The GNU Project Celebrates Its 40th Birthday

Sep 27, 2023

September 27 marks the 40th anniversary of the GNU Project, and it was celebrated with a hacker meeting in Biel/Bienne, Switzerland.

Linux fans gnow GNU. After all, it marked the humble beginnings of the software freedom movement and helped to usher in the Linux operating system. GNU has served as the backbone of the internet and powers millions of servers, desktops, mobile and IoT devices around the globe.

Of this anniversary, The Free Software Foundation Europe (FSFE) had this to say: "Four decades ago, technology began to shape our lives: it was the early 1980s, computers did not yet fit into our pockets but filled large rooms. and we started to swap from tapes and floppies to CDs to listen to music. In 1982, Time magazine named the computer ‘Person of the Year’."

They added, "At that point, some people already started pointing out the need to give users control over this technology. So in 1983, the GNU Project was announced by Richard M. Stallman. The goal: to create an operating system consisting entirely of Free Software to allow people to use, understand, adapt, and share software. Two years later the FSF, a sister organisation of the FSFE, was founded as the legal backbone for the GNU project."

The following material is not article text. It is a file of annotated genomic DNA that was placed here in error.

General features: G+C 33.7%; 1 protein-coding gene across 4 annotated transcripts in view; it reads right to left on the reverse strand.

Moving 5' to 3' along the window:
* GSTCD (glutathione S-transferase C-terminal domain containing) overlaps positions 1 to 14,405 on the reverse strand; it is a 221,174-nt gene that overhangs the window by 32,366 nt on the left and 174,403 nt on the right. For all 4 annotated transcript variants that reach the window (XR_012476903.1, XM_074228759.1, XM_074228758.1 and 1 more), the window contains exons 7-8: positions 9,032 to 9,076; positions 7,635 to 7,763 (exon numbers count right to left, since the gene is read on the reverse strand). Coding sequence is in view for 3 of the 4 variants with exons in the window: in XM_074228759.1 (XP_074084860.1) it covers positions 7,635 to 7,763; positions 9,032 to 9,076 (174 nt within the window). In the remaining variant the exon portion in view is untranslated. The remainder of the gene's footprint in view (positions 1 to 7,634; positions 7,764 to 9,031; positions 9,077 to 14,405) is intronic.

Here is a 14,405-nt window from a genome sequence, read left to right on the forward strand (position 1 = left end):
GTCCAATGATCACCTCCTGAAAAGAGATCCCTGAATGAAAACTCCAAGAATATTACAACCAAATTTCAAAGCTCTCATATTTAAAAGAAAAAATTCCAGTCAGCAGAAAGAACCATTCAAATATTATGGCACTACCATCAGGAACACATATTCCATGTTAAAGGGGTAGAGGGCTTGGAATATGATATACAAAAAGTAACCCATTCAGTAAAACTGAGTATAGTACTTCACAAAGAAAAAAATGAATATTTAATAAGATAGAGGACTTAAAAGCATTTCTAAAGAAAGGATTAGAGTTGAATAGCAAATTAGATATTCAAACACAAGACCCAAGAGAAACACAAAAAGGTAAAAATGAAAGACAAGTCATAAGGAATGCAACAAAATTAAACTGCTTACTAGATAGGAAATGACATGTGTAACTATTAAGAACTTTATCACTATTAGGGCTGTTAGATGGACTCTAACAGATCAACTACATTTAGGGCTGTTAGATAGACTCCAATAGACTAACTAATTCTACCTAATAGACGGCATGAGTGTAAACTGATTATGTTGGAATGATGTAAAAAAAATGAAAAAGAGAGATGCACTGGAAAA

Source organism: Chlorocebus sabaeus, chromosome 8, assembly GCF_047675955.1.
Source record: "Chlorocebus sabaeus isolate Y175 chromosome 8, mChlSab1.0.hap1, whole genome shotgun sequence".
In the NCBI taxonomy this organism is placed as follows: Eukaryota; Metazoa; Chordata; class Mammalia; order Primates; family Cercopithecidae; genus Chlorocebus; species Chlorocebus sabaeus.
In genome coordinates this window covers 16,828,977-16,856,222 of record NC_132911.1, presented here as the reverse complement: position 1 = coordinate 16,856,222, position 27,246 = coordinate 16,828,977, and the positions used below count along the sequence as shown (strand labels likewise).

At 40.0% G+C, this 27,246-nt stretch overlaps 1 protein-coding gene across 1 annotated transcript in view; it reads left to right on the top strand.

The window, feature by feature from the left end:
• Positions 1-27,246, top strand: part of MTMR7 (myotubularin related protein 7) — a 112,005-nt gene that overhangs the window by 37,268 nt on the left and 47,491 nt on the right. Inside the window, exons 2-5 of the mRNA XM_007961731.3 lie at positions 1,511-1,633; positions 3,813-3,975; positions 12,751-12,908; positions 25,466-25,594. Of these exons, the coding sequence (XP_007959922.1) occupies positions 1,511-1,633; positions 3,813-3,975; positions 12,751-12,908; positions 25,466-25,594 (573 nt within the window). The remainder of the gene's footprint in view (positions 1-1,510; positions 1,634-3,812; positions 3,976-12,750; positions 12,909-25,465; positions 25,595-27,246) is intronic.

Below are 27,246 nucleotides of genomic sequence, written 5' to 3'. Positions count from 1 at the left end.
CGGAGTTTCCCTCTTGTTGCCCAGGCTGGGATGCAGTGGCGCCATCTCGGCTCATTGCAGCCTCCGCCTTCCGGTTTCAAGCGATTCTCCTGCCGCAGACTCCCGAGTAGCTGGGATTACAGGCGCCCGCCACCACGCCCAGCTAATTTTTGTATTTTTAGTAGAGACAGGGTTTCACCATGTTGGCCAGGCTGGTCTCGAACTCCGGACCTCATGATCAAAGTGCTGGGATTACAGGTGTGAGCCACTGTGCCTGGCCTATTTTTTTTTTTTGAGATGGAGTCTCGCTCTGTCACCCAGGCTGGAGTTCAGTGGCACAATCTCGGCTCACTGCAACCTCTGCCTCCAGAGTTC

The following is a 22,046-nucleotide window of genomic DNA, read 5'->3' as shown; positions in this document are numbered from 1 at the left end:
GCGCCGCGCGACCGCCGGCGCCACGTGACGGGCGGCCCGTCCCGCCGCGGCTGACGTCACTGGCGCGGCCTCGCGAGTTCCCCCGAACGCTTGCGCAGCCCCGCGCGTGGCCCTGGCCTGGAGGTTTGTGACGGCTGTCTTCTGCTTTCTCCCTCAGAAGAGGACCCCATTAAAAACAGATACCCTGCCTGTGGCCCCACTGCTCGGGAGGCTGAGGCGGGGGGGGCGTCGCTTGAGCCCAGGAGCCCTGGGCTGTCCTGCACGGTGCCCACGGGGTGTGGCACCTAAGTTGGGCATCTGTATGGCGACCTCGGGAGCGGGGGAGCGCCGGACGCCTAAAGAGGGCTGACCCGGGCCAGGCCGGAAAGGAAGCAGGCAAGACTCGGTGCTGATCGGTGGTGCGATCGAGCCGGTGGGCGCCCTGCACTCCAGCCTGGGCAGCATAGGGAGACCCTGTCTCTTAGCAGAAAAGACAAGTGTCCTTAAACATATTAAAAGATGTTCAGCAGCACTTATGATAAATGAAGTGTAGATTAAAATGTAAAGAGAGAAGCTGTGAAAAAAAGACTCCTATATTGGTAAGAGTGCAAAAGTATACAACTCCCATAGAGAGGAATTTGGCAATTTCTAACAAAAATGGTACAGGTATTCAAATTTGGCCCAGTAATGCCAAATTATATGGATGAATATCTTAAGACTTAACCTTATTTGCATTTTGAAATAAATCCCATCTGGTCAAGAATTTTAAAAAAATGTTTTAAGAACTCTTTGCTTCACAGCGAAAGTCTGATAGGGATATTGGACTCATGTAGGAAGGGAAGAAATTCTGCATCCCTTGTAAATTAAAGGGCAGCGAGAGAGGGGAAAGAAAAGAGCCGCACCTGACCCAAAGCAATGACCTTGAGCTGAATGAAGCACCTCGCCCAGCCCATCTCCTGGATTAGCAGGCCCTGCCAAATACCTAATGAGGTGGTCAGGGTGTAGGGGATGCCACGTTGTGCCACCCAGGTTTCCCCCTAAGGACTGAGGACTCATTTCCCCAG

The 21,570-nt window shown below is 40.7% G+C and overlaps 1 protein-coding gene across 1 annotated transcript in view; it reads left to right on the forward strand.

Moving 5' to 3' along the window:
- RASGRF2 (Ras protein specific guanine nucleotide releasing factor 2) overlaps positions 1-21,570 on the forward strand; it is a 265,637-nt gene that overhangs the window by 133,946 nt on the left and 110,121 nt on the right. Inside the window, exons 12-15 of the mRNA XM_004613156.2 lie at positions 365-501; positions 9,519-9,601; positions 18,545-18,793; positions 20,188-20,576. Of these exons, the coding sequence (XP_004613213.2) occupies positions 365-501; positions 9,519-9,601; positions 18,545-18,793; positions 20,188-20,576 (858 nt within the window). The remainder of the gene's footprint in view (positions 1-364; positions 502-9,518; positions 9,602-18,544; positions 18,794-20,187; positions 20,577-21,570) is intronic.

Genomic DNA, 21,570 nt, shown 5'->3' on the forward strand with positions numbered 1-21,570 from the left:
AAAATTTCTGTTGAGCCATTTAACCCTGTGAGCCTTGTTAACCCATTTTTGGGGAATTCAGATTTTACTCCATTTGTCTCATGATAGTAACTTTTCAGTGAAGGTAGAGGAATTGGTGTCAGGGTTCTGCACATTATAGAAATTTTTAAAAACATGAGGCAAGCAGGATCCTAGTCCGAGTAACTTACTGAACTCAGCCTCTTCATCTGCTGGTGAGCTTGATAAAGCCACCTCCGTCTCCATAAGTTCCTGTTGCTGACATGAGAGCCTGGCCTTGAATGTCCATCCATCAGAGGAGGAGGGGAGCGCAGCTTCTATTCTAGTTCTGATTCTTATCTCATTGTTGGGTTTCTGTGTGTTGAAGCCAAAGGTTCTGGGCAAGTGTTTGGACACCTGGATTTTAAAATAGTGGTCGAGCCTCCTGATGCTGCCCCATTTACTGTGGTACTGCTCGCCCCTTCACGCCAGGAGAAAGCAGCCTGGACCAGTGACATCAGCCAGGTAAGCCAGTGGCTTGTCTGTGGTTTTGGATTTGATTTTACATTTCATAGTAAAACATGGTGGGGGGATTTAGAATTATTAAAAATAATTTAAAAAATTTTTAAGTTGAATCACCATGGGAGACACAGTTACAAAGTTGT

Mattias Kirschner, President of the FSFE offered this on the anniversary, “Formulating the four freedoms – that everyone should have the right to use software for any purpose, to be allowed to understand it, to share it with others, and to improve the software depending on your own needs – was visionary at the time and achieving it felt almost impossible."

Kirschner continued, "But it inspired many people around the world from different backgrounds to join this movement, each one contributing a piece of a puzzle that in sum changed the history of computing. Today those freedoms become more and more crucial to preserve democracies by distributing power over technology.“

On this anniversary, the FSFE took a moment to remind the world that free software is essential for a democratic society by way of the following benefits: autonomy, collaboration, share & copy, no lock-in, code reuse, innovation, competition, and security.

Find out more about the FSFE on the organization's official site.


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